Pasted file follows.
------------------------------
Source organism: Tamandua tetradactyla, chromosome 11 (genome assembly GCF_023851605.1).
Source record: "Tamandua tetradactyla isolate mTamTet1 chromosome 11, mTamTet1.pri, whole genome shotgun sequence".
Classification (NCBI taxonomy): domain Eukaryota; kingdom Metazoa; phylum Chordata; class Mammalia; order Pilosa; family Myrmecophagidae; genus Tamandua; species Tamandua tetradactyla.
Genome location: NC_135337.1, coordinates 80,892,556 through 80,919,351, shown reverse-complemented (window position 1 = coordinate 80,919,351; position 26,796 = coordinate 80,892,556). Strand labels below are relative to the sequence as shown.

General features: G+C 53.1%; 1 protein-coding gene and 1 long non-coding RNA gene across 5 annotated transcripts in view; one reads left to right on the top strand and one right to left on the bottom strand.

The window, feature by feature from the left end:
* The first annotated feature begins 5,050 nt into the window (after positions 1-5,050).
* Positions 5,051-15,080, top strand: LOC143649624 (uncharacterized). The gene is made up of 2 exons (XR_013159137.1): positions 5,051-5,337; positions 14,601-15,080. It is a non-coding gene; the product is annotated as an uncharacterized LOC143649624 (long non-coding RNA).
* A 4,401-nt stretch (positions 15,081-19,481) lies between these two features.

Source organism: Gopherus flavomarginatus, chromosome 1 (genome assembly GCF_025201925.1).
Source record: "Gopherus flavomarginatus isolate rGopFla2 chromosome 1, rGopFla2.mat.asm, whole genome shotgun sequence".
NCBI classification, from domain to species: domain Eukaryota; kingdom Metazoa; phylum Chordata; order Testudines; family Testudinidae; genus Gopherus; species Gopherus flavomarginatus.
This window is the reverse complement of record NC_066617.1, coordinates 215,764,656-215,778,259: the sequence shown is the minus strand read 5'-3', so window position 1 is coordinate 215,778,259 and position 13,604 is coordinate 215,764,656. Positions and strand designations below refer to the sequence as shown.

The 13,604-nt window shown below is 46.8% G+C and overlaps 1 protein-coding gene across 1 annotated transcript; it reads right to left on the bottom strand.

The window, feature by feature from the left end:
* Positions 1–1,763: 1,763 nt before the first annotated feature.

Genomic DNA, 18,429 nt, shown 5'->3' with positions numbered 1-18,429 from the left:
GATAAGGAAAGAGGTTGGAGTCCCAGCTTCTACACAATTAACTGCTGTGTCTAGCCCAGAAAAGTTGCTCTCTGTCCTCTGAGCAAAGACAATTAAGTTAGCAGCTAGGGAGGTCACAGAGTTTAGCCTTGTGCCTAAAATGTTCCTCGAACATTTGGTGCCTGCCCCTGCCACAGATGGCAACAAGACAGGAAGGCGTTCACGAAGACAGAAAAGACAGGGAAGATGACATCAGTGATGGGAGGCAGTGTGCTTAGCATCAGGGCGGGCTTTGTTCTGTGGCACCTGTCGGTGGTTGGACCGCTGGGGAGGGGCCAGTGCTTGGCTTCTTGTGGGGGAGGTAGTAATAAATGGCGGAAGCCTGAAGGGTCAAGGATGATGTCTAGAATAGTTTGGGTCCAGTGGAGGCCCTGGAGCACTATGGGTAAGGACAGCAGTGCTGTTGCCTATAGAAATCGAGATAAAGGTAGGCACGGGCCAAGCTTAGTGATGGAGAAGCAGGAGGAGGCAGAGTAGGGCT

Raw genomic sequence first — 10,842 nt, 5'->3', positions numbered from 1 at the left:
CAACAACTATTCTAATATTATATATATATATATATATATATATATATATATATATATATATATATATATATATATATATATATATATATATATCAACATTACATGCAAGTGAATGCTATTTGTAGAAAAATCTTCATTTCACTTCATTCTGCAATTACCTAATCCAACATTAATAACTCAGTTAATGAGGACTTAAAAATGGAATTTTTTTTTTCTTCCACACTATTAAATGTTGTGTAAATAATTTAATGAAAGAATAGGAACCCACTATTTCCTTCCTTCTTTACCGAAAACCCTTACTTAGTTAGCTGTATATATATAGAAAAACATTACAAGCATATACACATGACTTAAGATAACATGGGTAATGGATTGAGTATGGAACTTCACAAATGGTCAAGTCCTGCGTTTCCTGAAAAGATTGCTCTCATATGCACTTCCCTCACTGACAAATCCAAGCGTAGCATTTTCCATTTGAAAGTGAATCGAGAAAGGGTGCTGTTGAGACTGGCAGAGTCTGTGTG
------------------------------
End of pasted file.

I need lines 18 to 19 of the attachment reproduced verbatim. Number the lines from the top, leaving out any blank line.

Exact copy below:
GATAAGGAAAGAGGTTGGAGTCCCAGCTTCTACACAATTAACTGCTGTGTCTAGCCCAGAAAAGTTGCTCTCTGTCCTCTGAGCAAAGACAATTAAGTTAGCAGCTAGGGAGGTCACAGAGTTTAGCCTTGTGCCTAAAATGTTCCTCGAACATTTGGTGCCTGCCCCTGCCACAGATGGCAACAAGACAGGAAGGCGTTCACGAAGACAGAAAAGACAGGGAAGATGACATCAGTGATGGGAGGCAGTGTGCTTAGCATCAGGGCGGGCTTTGTTCTGTGGCACCTGTCGGTGGTTGGACCGCTGGGGAGGGGCCAGTGCTTGGCTTCTTGTGGGGGAGGTAGTAATAAATGGCGGAAGCCTGAAGGGTCAAGGATGATGTCTAGAATAGTTTGGGTCCAGTGGAGGCCCTGGAGCACTATGGGTAAGGACAGCAGTGCTGTTGCCTATAGAAATCGAGATAAAGGTAGGCACGGGCCAAGCTTAGTGATGGAGAAGCAGGAGGAGGCAGAGTAGGGCT

Raw genomic sequence first — 10,842 nt, 5'->3', positions numbered from 1 at the left: